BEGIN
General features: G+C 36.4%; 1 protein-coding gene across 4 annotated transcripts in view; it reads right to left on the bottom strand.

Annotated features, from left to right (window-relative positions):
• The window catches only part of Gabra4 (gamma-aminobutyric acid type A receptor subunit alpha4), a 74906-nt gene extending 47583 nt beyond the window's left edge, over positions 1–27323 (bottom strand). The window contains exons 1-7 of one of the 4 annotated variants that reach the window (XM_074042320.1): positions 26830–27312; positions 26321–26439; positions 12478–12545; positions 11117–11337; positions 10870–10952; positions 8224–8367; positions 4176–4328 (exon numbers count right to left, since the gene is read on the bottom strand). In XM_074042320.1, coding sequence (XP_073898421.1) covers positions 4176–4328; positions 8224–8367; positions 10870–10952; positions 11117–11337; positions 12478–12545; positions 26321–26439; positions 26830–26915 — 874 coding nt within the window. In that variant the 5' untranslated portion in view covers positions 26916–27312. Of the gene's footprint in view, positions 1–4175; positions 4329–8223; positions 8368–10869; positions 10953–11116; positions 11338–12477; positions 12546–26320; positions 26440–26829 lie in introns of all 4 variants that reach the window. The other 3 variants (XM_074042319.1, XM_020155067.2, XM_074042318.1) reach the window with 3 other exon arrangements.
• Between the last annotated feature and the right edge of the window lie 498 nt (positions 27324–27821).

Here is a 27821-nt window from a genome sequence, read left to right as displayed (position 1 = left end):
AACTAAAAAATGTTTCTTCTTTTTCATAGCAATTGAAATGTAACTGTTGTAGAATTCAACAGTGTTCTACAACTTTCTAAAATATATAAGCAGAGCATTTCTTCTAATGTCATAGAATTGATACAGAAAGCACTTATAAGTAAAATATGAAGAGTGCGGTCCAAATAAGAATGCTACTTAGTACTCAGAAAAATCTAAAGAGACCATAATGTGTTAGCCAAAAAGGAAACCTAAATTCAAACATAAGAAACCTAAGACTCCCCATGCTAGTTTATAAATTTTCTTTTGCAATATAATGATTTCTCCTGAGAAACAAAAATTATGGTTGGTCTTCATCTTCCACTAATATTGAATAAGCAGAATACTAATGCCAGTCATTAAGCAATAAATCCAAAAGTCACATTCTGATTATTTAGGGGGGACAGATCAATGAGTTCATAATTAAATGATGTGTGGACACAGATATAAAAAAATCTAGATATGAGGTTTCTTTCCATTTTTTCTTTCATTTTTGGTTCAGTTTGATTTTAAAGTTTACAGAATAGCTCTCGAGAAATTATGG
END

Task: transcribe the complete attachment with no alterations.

General features: G+C 36.4%; 1 protein-coding gene across 4 annotated transcripts in view; it reads right to left on the bottom strand.

Annotated features, from left to right (window-relative positions):
• The window catches only part of Gabra4 (gamma-aminobutyric acid type A receptor subunit alpha4), a 74906-nt gene extending 47583 nt beyond the window's left edge, over positions 1–27323 (bottom strand). The window contains exons 1-7 of one of the 4 annotated variants that reach the window (XM_074042320.1): positions 26830–27312; positions 26321–26439; positions 12478–12545; positions 11117–11337; positions 10870–10952; positions 8224–8367; positions 4176–4328 (exon numbers count right to left, since the gene is read on the bottom strand). In XM_074042320.1, coding sequence (XP_073898421.1) covers positions 4176–4328; positions 8224–8367; positions 10870–10952; positions 11117–11337; positions 12478–12545; positions 26321–26439; positions 26830–26915 — 874 coding nt within the window. In that variant the 5' untranslated portion in view covers positions 26916–27312. Of the gene's footprint in view, positions 1–4175; positions 4329–8223; positions 8368–10869; positions 10953–11116; positions 11338–12477; positions 12546–26320; positions 26440–26829 lie in introns of all 4 variants that reach the window. The other 3 variants (XM_074042319.1, XM_020155067.2, XM_074042318.1) reach the window with 3 other exon arrangements.
• Between the last annotated feature and the right edge of the window lie 498 nt (positions 27324–27821).

Here is a 27821-nt window from a genome sequence, read left to right as displayed (position 1 = left end):
AACTAAAAAATGTTTCTTCTTTTTCATAGCAATTGAAATGTAACTGTTGTAGAATTCAACAGTGTTCTACAACTTTCTAAAATATATAAGCAGAGCATTTCTTCTAATGTCATAGAATTGATACAGAAAGCACTTATAAGTAAAATATGAAGAGTGCGGTCCAAATAAGAATGCTACTTAGTACTCAGAAAAATCTAAAGAGACCATAATGTGTTAGCCAAAAAGGAAACCTAAATTCAAACATAAGAAACCTAAGACTCCCCATGCTAGTTTATAAATTTTCTTTTGCAATATAATGATTTCTCCTGAGAAACAAAAATTATGGTTGGTCTTCATCTTCCACTAATATTGAATAAGCAGAATACTAATGCCAGTCATTAAGCAATAAATCCAAAAGTCACATTCTGATTATTTAGGGGGGACAGATCAATGAGTTCATAATTAAATGATGTGTGGACACAGATATAAAAAAATCTAGATATGAGGTTTCTTTCCATTTTTTCTTTCATTTTTGGTTCAGTTTGATTTTAAAGTTTACAGAATAGCTCTCGAGAAATTATGG